It’s not often you have to answer the question, ‘How do you filter over 10,000 suggested street names down to just one?’, but the team at King’s Cross has done exactly that.
Following a staggering response to its street naming competition, which received over 10,000 entries from across the globe, the King’s Cross Central Limited Partnership (KCCLP) can now reveal the shortlist for new streets in the development, including the first one to find its way onto a street sign: Wollstonecraft Street
The public competition, which was launched in March 2013, saw an overwhelming 10,035 individual entries sent in from over 5,000 different people. Suggestions for names came from London, across the UK, and from all over the world, including hundreds from Europe, the USA, Russia, Brazil and Australia.
The team at King’s Cross was presented with a challenge: how to choose from such a wealth of suggestions. In order to create a shortlist which encapsulated both modern culture and historic references relevant to the King’s Cross area, a robust and in-depth process was launched, creating an assessment process that considered not just the popularity of entries, but their relevance, local resonance, and reflection of the area’s diverse history.
The selection process took over two years, run in close partnership with Camden Council, and working in consultation with the Royal Mail and the emergency services.
Wollstonecraft Street, the first street to be named as part of the competition, runs next to the Plimsoll Building, and will be the street address for the new Academy and Frank Barnes School for Deaf Children. The street is named after Mary Wollstonecraft, the eighteenth-century English writer, philosopher, and advocate of women’s rights, who lived in King’s Cross before her death, in 1797, shortly after giving birth to her daughter Mary Shelley, author of Frankenstein.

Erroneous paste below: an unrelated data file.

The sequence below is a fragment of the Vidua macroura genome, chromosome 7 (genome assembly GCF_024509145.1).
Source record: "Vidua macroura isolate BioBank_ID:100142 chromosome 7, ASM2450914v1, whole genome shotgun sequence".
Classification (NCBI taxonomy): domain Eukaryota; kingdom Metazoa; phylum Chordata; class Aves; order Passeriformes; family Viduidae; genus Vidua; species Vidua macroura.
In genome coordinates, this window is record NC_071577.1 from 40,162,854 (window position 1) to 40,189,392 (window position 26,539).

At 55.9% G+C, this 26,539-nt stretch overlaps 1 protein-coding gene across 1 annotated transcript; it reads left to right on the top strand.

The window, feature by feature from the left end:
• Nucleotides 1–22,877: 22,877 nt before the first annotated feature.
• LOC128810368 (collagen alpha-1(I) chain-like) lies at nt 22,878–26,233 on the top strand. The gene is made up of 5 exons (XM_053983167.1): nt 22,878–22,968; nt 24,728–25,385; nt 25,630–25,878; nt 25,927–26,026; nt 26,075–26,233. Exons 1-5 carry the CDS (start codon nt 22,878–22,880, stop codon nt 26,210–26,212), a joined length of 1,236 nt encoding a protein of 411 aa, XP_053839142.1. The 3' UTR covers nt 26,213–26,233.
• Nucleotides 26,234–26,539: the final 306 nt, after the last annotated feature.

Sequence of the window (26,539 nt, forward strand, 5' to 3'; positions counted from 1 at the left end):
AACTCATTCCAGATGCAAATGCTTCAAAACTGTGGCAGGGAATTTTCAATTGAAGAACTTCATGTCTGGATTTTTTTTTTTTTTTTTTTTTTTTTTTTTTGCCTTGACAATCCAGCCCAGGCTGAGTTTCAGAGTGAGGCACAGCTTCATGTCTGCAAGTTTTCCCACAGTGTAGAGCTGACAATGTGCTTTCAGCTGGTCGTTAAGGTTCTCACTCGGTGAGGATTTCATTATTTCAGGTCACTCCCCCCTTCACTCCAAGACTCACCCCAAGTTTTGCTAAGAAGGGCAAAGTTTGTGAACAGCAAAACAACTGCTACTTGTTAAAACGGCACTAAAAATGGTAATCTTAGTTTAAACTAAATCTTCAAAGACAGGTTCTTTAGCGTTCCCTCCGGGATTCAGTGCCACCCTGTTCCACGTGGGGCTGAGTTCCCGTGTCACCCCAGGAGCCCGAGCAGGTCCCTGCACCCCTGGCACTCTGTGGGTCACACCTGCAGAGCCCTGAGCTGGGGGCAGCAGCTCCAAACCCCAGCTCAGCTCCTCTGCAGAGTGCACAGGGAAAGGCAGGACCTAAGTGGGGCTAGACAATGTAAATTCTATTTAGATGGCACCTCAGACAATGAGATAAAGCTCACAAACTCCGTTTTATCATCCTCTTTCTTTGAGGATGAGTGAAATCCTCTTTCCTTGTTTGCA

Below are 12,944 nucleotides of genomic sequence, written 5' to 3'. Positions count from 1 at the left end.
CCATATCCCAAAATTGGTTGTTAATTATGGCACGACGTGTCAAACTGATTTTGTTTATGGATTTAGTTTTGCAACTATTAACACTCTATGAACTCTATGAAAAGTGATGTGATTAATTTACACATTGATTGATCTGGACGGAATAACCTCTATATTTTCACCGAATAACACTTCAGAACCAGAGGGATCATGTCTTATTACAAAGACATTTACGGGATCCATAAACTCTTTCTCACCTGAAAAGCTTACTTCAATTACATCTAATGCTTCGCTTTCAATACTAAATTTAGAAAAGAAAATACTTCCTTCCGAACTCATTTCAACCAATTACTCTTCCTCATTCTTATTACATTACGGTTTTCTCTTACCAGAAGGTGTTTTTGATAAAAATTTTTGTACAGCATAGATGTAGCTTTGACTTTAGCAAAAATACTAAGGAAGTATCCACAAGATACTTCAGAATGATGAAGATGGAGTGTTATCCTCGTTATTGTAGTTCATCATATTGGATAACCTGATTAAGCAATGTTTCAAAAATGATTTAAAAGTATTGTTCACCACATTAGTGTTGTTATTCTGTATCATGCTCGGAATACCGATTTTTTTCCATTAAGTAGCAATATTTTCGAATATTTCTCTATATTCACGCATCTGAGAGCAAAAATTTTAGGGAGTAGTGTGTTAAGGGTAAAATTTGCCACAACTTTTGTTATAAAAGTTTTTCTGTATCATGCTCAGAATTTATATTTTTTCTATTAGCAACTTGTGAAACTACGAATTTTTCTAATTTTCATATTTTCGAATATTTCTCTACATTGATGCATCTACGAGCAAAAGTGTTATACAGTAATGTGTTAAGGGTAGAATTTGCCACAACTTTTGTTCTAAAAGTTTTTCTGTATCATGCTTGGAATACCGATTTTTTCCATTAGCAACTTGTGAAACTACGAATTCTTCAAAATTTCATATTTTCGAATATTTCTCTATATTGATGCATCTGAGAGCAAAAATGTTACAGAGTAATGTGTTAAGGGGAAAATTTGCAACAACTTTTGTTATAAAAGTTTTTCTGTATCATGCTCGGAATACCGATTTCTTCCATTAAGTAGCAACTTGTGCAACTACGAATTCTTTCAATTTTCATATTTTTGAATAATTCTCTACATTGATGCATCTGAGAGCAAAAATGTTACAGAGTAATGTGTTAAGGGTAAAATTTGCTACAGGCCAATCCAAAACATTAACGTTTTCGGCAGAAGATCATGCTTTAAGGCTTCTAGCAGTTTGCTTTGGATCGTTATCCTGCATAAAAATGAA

Commenting on the competition and the first street name to be used, Robert Evans of KCCLP and Chair of Governors at the King’s Cross Academy, said:
“We were thrilled and overwhelmed by the sheer number of entries submitted; it is heartening to know how much people all over the world care about King’s Cross, and want to have a stake in its future. We have gone through a robust and in-depth process to consider and assess every entry. Wollstonecraft Street will be home to the new Academy opening this September and Frank Barnes School for Deaf Children, and we will announce other names as we finalise plans for the remaining new parts of King’s Cross.”
Leader of Camden Council, Councillor Sarah Hayward, said:
“The announcement of naming a street after Mary Wollstonecraft is timely, coming around the time we mark International Women’s Day and reflect on the work she did in campaigning for equal rights for women nearly a hundred years ago. She paved the way for me to be Leader of Camden Council, and for all our political parties in Camden to be led by women. It’s a wonderful decision and I celebrate it”
With Wollstonecraft Street now named, the remaining streets to be named will be chosen from a short list of 29 names.
To mark the outcome of the competition, an exhibition will run at the King’s Cross Visitor Centre; titled 10,000:01, it will include a range of infographic displays developed specially to explain the selection process. It will be open from 27 March – 30 April 2015, 10am-5pm, Monday – Friday, and 10am-4pm Saturday – Sunday.
For everything you need to know about the competition, download the competition booklet here.